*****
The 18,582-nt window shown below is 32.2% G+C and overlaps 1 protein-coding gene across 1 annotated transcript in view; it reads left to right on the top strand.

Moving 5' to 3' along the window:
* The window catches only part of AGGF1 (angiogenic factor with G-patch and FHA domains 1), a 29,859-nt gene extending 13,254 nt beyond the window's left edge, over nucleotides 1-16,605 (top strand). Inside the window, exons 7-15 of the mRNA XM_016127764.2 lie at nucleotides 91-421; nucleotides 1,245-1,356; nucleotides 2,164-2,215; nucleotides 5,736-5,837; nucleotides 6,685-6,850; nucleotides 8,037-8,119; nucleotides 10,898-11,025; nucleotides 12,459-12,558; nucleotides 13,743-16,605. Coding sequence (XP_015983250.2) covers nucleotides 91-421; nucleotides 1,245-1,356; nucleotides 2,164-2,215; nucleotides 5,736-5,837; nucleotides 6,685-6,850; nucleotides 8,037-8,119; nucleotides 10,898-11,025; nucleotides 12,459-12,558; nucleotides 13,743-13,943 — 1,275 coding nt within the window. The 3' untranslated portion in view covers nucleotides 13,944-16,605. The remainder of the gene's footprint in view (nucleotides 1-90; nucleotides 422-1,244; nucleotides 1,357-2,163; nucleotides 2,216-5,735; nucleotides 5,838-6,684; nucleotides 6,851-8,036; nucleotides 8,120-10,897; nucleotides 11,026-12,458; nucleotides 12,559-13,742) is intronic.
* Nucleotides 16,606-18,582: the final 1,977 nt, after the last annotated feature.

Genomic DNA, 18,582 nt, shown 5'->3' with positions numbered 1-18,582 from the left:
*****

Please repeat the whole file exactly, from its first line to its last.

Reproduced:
The 18,582-nt window shown below is 32.2% G+C and overlaps 1 protein-coding gene across 1 annotated transcript in view; it reads left to right on the top strand.

Moving 5' to 3' along the window:
* The window catches only part of AGGF1 (angiogenic factor with G-patch and FHA domains 1), a 29,859-nt gene extending 13,254 nt beyond the window's left edge, over nucleotides 1-16,605 (top strand). Inside the window, exons 7-15 of the mRNA XM_016127764.2 lie at nucleotides 91-421; nucleotides 1,245-1,356; nucleotides 2,164-2,215; nucleotides 5,736-5,837; nucleotides 6,685-6,850; nucleotides 8,037-8,119; nucleotides 10,898-11,025; nucleotides 12,459-12,558; nucleotides 13,743-16,605. Coding sequence (XP_015983250.2) covers nucleotides 91-421; nucleotides 1,245-1,356; nucleotides 2,164-2,215; nucleotides 5,736-5,837; nucleotides 6,685-6,850; nucleotides 8,037-8,119; nucleotides 10,898-11,025; nucleotides 12,459-12,558; nucleotides 13,743-13,943 — 1,275 coding nt within the window. The 3' untranslated portion in view covers nucleotides 13,944-16,605. The remainder of the gene's footprint in view (nucleotides 1-90; nucleotides 422-1,244; nucleotides 1,357-2,163; nucleotides 2,216-5,735; nucleotides 5,838-6,684; nucleotides 6,851-8,036; nucleotides 8,120-10,897; nucleotides 11,026-12,458; nucleotides 12,559-13,742) is intronic.
* Nucleotides 16,606-18,582: the final 1,977 nt, after the last annotated feature.

Genomic DNA, 18,582 nt, shown 5'->3' with positions numbered 1-18,582 from the left: